This review is most meaningful for Prius drivers looking to switch to the Camry Hybrid. I drove a 2008 Prius for more than 10 years. It averaged about 55 MPG in summer and about 50 MPG in winter in flat Houson roads, driving on 50% city streets, 50% crowded freeways, about 50 miles/day. The speeds range from 35 MPH to about 50MPH in office-day traffic. I also drove about once a month from Houston to Austin, about 300 miles round-trip, with highway speeds between 75-80MPH, and with hilly terrain. On such trips, the 2008 Prius used to average about 46-47 MPG. This past week, I traded it in and got a new 2018 Camry Hybrid LE. Today I made a 342 mile RT from Houston to Austin in the new car, and have a first-hand, real-user report and comparison with the 2008 Prius. (1) Power: The 2008 Prius was a laggard and underpowered when it came to acceleration, and forever being pushed by guzzlers. The 2018 Camry Hybrid with 208HP is such an improvement! I have tested the "Eco", "Normal" and "Sport" mode. The "Eco" mode makes the response of the Camry drag, and you cannot accelerate quickly. Clicking the normal mode zooms up the engine RPM and delivers the extra kick in the torque to accelerate nicely. The "sport" mode seem to go into overdrive even more easily. I drove most of my trip on the "Eco" mode, saving the "normal" only for passing at 75-80 MPH. Verdict- you will love the Camry power. (2) Display: The 2008 Prius has a superior display and information to the user. The 2018 Camry Hybrid splits the information across a small screen on the dashboard and the table on the 7in display. I was disappointed that I could not get the information I wanted easily. The manual promises more metrics on the drive, but I am unable to locate the information in the setup. Verdict - you will hate the analytics offered/promised on the Camry Hybrid LE. (3) Mileage: The 2008 Prius delivers what is promised on the Houston roads. I have not put the Camry to that test yet. But on the RT from Houston to Austin, the 2008 Prius offers 46-47 MPG. I started with a full tank on the 2018 Camry Hybrid, and after 352 miles, refuelled - it took 7.81 gallons. This works out to 45.12 MPG - in the same range as the Prius. Verdict - somewhat disappointing to not hit the EPA rated 53 MPG. (4) Other features: on the 352-mile trip, these are the safety features that the 2018 Camry Hybrid LE alerted me: lane-departure signal several time; when traffic rolled to a sudden halt on the freeway a red alert showed up on the small screen, screaming "BRAKE NOW"; when the sun set, a message on the small screen prompted me to turn on the headlights (was not in the Auto setting). Verdict - Nice! (5) Ride comfort: in the 10+ years I had the 2008 Prius, I had to change the struts once, but never got a smooth enough ride. The 2018 Camry Hybrid LE has excellent shock absorbers. Verdict: you will love the Camry Hybrid. (6) Bluetooth: 2008 Prius easily pairs with my Android phone, but has only rudimentary call answering capability. The 2018 Camry Hybrid LE was not able to find my Bluetooth devices. Neither did it broadcast its Bluetooth name to be discovered by my phone. Verdict - holding off on this for now, till I try again. (7) Storage: The 2008 Prius hatchback has foldable seats and the trunk cover can be removed to have really good storage, constrained by the hatchback cover. The 2018 Camry Hybrid LE also has foldable-rear seats, but the frame of the seat restricts the amount of storage in addition to the trunk size. Verdict: you will be disappointed in the Camry Hybrid LE storage. (8) Dashboard display: The 2008 Prius has fully digital display which is intuitive and rapidly informative. The 2018 Camry Hybrid LE has analog dial-meters for RPM level (divided into EV, ECO, and normal quadrants), speedometer, gas level. Verdict: you will be disappointed in the 2018 Camry Hybrid LE.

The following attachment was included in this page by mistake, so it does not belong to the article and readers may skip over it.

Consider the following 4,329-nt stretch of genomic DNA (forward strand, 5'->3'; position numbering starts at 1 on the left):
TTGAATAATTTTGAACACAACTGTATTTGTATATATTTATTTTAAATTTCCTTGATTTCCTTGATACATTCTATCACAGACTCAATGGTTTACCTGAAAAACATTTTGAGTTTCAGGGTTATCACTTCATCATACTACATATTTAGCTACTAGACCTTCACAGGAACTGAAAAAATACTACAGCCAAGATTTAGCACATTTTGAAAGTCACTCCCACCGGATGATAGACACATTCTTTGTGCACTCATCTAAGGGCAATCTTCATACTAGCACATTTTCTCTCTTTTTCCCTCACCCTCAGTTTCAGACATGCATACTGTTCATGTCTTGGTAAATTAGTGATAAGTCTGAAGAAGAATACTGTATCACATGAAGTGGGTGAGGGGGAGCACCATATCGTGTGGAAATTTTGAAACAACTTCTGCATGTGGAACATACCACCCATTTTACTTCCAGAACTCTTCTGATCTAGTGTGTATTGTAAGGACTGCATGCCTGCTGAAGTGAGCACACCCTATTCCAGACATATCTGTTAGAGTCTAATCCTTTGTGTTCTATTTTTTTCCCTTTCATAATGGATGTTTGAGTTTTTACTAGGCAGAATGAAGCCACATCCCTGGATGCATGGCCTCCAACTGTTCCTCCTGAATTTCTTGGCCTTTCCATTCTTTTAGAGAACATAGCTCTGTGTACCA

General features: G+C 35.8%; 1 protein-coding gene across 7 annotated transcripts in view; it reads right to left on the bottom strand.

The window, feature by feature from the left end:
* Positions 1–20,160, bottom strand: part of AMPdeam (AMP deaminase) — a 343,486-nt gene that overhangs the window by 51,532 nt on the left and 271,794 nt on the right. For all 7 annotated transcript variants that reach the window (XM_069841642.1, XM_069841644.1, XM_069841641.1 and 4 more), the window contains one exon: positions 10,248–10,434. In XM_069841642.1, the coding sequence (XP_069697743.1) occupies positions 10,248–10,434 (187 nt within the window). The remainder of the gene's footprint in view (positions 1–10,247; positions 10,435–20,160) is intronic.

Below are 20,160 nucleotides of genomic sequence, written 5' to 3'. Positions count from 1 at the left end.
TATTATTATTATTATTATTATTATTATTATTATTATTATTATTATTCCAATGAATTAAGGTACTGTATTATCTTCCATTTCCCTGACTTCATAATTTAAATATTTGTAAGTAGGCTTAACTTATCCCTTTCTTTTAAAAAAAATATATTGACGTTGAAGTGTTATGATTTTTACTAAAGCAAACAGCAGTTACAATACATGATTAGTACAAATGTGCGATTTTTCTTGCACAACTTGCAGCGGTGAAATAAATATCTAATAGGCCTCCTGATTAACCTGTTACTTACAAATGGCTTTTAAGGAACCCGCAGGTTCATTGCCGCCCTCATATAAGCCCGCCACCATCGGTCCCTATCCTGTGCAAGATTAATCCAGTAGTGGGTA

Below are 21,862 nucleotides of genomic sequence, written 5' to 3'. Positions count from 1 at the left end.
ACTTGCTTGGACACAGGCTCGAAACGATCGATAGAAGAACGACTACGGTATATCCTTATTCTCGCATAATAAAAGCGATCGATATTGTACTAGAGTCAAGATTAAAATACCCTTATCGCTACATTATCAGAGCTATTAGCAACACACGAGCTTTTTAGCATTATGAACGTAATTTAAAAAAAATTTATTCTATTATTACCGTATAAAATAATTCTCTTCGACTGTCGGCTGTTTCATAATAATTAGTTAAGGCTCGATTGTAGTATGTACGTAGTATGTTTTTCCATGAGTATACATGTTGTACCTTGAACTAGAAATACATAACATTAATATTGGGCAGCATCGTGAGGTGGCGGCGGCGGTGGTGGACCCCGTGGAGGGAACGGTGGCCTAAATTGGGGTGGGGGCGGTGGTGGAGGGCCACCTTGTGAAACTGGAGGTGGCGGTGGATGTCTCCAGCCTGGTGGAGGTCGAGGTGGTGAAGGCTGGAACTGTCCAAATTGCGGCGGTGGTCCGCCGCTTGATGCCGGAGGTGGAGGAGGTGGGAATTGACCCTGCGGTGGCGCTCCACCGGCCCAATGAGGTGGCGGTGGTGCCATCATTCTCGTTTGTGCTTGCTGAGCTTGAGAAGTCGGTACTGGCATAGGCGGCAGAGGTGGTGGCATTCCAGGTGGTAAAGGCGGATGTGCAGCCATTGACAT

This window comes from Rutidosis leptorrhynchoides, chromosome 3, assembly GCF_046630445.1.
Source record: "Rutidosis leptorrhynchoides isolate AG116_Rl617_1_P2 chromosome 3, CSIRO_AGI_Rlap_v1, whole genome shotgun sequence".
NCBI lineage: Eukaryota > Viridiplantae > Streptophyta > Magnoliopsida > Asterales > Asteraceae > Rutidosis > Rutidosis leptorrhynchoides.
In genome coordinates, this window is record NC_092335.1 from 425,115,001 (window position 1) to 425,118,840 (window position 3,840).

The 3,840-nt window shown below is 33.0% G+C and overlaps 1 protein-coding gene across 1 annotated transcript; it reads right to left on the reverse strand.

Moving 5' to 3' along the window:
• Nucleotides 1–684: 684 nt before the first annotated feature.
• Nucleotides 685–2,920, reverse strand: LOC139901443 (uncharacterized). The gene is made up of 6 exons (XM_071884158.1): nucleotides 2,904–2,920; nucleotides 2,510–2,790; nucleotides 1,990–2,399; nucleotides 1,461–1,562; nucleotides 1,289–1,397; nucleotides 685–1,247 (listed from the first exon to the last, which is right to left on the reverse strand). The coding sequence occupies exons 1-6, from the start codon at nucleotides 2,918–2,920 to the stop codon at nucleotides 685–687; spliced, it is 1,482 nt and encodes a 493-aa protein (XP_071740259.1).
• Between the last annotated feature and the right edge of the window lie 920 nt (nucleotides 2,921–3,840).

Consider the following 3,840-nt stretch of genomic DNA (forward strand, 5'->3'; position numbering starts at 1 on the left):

This is perhaps the most quiet car in its class and price range. The hybrid was much better than the non-hybrid Camry in many areas, especially the whine from the engine in the non-hybrid Camry. We were unimpressed with the 2017 Camry Hybrid but very happy with the 2018. Much quieter than the Accord or the Kia and Hyundai hybrids. The Camry floats over road bumps like a much more expensive car. Hybrid system runs flawlessly from gas to battery with almost no engine noise. Gas mileage is 50MPG plus ( I am a conservative driver) and seems to be improving. Front seat comfort is very good. Biggest downside are the brakes which severely grab at low speeds such as pulling into the garage or up to the curb when parking. The effect is like bucking as you simply cannot smoothly glide to a stop. Pulling into the garage to the right spot requires 3 or 4 bucking stops and starts no matter how softly one applies the breaks. A trip to the dealer with 2400 miles was disappointing as they acknowledged the breaks were grabbing, they said it was inherent in the design and everything was working as it was designed to work. At regular driving speeds, the brakes worked as one would expect they should, it was only when trying to slowly ease to stop without hitting the curb that they grabbed. The dealer said they would contact Toyota but have not heard anything in a week. There were no service notices or recalls. The Toyota app Entune 3.0 was a joke as a navigation aid. Happily we are OK with using our stand-alone GPS.
Love the car, quality is very good. BUT the Nav system and all apps work off your phone using your data plan. The NAV system will not go into a full screen unless your phone is tethered to the system. Yes, the phone must be plugged into the USB port to view the map on the NAV system. My mistake, I should have noticed it before I bought the car. Probably would have been a deal breaker for me. Hoping Toyota will make modifications to the system if enough people complain.